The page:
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WHAT WORKS IN EDUCATION The George Lucas Educational Foundation
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What's the Secret to Effective Classroom Management?

Maurice Elias

Prof. of Psychology, Director, Rutgers Social-Emotional Learning Lab, Director, the Collaborative Center for Community-Based Research and Service
Here it is: Children have a strong, positive relationship with their teacher, and vice-versa. Beneath this seemingly simple concept is a lot of neuropsychology, evolutionary psychology, cognitive development, and SEL.

Social rule structures eventually rest on one of two things: trust or fear. When the rules are based on trust, students feel freer to participate; problem-based learning can thrive, versus learning focused on getting the one right answer; students can challenge prevailing wisdom, ask questions, and disagree safely with one another. Students can co-create classroom management rules because they want to be there and they want the classroom to be engaging and work well.

When fear predominates, classrooms can look orderly on the surface, but it is the order of prison. "Underground," perhaps, there is rebellion. Sometimes there is also overt misbehavior, to express frustration or even get oneself put out of the noxious environment.

Classrooms managed based on fear create disaffection and disengagement from the learning tasks, which are often "blamed" on students as the reason so much rigid order is needed. So learning suffers, genuine learning, even if there is a lot of rote seatwork being done.

Learning is work of the head and work of the heart. A climate of fear thwarts all of the goals of higher learning. Plus, as David Brooks so insightfully points out, children often learn first for the teacher, to please the teacher and to obtain the teacher's pleasure in their learning, more than they learn for the intrinsic value they attach to the subject matter or tasks. This is especially true when students are introduced to new content and concepts.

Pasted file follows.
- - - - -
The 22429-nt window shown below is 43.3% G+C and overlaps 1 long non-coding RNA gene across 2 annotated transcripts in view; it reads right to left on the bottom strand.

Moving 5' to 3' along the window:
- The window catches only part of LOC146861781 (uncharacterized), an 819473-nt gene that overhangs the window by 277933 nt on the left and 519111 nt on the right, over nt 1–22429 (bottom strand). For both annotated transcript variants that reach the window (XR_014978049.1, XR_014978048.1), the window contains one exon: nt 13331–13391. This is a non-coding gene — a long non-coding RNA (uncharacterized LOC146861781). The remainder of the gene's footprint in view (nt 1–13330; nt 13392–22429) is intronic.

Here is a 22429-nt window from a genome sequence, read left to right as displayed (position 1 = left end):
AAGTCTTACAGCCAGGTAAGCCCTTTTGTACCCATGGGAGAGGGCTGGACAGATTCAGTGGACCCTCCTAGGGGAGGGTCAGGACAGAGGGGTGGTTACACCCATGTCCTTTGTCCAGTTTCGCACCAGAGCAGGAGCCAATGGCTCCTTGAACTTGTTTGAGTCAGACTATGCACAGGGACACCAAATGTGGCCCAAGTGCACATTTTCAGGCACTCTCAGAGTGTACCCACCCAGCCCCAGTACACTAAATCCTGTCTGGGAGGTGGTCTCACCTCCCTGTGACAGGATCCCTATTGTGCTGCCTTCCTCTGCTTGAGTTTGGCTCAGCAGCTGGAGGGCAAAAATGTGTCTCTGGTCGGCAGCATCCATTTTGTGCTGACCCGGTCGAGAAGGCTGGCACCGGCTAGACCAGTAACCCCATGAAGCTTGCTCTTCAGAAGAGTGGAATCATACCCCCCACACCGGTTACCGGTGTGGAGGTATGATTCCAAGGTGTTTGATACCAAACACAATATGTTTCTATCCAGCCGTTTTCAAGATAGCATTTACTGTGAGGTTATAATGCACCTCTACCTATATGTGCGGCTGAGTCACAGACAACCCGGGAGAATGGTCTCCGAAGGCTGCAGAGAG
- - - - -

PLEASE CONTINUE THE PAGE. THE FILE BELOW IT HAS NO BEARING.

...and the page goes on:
Those concerned about classroom management must simultaneously be concerned about student learning. Both thrive only when there are trusting, respectful, caring relationships between students and teachers. When the latter are in place, rules will be effective and the majority of students will be engaged learners.

Please share your ideas and practices for building positive relationships with students as a scaffold for classroom rules and productive learning environments.

Maurice Elias

Prof. of Psychology, Director, Rutgers Social-Emotional Learning Lab, Director, the Collaborative Center for Community-Based Research and Service
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Lauren Fuller's picture

I agree 100% with this! I can remember a teacher that I had who was not loving and caring and I hated being in her classroom. There was no valuable learning there whatsoever. She definitely tried to establish fear in us from the beginning in hopes that we would respect her and her rules. That did not work and she actually ended up quiting because we made her life miserable. None of us remember anything from that class. If you want classroom management, you must respect your students first. You want them to get the most out of your class and walk away with skills to transfer to new situations in the years to come. Educators must be loving and caring and really act like they want their students to succeed.

D. Adrianza's picture

I agree with you. I learned that we as teacher need to develop good relationships with the student in order to earn respect. We need to show empathy and we nee to show we care.

MARK's picture
MARK
parent of 2 high school girls twins 16 yrs. old

Being a father of two 16 yr. old girls in high school i do agree with you that establishing a good repoire with your student is essential to qualityconnection with your student. I know that not every teacher has the ability to connect on that level with every student, however the ones that do seem to have a higher success rate with the over- all student body

Lauren Seredich's picture

I find that classroom management is like walking on a fine line, or a tight rope. If you lean to heavily structure, order, and rigid rules than that could potentially push your students to fear but certainly disinterest in the classroom learning. However, if you allow the students to freely do as they will, you will never get a lesson accomplished or a halfhearted one at most. In my limited experience, I have found that creative structure, consistently enforced rules, and clear expectations with positive or negative consequences (when followed through) are all vital to my classroom environment. However, learning my students and their desires, personalities, strengths and letting those curb my structure and rules has seemingly always creative a cooperative classroom management system.